WASHINGTON – John F. Kennedy remains a martyred symbol of poetic political possibility 50 years after his assassination, but history may ultimately deliver an unsparing verdict on his unfulfilled White House legacy.
So shocking was the daylight murder of the charismatic 35th U.S. president that people the world over remember where they were when they learned he had been shot on Nov. 22, 1963.
Events marking the half-century anniversary of his death are throwing fresh scrutiny on Kennedy’s lasting impact, as a leader and as a political icon whose star burned bright as the 1960s swept away a gray postwar world.
Kennedy emerged as a torchbearer of change with his election in 1960. For the baby-boom generation, his presidency is remembered wistfully as a time of hope, suddenly extinguished.
Unlike those whom he enlisted in a cause to ask not what their country could do for them, but what they could do for their country, Kennedy did not grow old, and so lives on in the mind, suspended in perpetual youth.
For many, he remains the dashing World War II hero, the campaigner with a toothy grin, the doting father with an impossibly glamorous wife, or the statesman who shepherded the world back from the brink of nuclear war during the Cuban Missile Crisis.
Nearly two decades of failed or scandal-tainted presidencies after his death helped enshrine JFK as a symbol of the lost nobility of a politics that aimed at lofty goals — like putting a man on the moon — “not because they are easy, but because they are hard.”
Subsequent American generations came to know Kennedy through carefully crafted images and sympathetic histories written by the courtiers of Camelot.
But his legend has also been embroidered by revelations of womanizing, exposes on the botched Bay of Pigs invasion in Cuba and disclosures about the fragile health of a man presented as the epitome of youth.
Rampant conspiracy theories over whether assassin Lee Harvey Oswald acted alone meanwhile leave a suspicion that Kennedy is remembered as much for the horrific manner of his death and subsequent public trauma as for what he did while alive.
Historian Leonard Steinhorn, who teaches courses on Kennedy’s legacy at American University, said JFK will be remembered for first recognizing, then mastering, the power of television.
“Since we have not yet graduated from that age, he still serves as the model for a degree of charisma, presence and leadership that we expect from our presidents these days,” Steinhorn said.
But as Kennedy’s contemporaries pass away, future historians may view his presidency through a more critical lens.
“I am of the opinion that John Kennedy, this week . . . notwithstanding, is really quite minimal in importance to the current generation,” said professor Jeffrey Engel, who lectures on Kennedy’s legacy at Southern Methodist University, Dallas.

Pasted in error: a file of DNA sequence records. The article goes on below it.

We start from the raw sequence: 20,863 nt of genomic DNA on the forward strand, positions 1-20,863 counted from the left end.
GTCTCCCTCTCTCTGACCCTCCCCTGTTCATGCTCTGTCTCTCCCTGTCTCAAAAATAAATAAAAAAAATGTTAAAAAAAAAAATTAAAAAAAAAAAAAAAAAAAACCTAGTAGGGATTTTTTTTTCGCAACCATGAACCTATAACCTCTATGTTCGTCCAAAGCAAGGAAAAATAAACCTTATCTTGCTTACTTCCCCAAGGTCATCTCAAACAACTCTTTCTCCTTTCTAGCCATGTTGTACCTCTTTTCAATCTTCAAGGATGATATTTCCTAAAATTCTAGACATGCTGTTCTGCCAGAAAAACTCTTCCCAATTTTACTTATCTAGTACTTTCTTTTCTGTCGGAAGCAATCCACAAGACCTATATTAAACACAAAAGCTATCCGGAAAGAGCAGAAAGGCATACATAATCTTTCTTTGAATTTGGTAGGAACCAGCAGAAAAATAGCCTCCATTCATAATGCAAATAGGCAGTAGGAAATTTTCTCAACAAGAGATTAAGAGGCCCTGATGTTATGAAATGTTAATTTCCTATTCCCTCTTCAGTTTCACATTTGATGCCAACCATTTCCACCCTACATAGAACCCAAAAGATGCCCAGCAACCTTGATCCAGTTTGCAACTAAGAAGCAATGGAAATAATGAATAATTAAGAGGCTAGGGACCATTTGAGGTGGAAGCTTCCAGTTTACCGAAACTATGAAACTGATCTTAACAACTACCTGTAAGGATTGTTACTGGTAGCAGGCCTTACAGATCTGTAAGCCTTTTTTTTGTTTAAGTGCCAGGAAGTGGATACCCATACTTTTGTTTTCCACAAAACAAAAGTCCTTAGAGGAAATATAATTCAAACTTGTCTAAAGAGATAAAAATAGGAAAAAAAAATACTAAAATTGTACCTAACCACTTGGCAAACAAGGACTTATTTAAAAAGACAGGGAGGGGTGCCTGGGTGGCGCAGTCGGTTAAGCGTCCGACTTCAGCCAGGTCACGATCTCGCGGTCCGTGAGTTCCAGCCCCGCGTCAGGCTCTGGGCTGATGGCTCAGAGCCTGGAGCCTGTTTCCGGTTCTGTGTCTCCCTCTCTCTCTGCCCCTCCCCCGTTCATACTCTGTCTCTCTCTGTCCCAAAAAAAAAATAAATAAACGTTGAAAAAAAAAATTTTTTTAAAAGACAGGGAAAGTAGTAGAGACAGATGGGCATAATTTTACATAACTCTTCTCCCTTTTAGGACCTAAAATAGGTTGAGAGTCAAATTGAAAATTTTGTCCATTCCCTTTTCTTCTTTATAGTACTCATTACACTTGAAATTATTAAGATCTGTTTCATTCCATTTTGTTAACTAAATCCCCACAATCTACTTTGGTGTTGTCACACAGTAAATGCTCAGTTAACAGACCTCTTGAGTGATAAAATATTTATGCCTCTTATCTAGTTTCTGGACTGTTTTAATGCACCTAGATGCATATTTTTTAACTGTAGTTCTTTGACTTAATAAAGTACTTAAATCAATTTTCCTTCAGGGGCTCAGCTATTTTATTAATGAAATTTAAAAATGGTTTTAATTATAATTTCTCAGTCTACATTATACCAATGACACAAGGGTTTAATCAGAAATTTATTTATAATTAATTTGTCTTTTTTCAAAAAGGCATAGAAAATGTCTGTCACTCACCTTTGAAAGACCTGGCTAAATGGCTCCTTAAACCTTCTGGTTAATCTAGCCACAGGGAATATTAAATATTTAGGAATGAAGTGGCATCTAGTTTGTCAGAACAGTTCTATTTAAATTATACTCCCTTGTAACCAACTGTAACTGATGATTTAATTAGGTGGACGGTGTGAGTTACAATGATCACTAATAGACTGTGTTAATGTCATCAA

“It is a tragic reason — but his legacy is that of a president unfulfilled.”
While Kennedy set the political tone for key issues of the 1960s, such as the Great Society social reforms and civil rights — it was left to his successor, Lyndon B. Johnson, to enact groundbreaking legislation.
Historians now debate whether JFK would have matched the political dexterity of master legislator Johnson, and many believe he would not have gone as far on civil rights and other social issues.
Equally, no one can know for certain whether Kennedy, a noted Cold Warrior, would have gotten sucked as deep as Johnson in the carnage of the war against communism in Vietnam.
“Those who study the presidency look at him and say, yes, he had tremendous talent and offered tremendous hope to the American people, but the actual legislative and diplomatic series of accomplishments is actually remarkably thin,” said Engel.
There is some irony that it has fallen to another Democratic president who built his own brand of inspirational politics to mark the 50th anniversary of Kennedy’s death.
President Barack Obama laid claim to Kennedy’s torch of idealism at an evocative event at American University in Washington during the 2008 campaign with Kennedy’s late brother Sen. Ted Kennedy.
“There was another time, when another young candidate was running for president and challenging America to cross a New Frontier,” Kennedy said at the time.
“So it is with Barack Obama. He has lit a spark of hope amid the fierce urgency of now.”
But the power of Obama’s inspiration crashed into reality. Entrenched partisan divides, the messy choices of power and his own political deficiencies tempered the tide of change.
Kennedy, by contrast, did not live to see disappointment cloud his idealism, and so lives on in history, as a symbol of possibility, extinguished.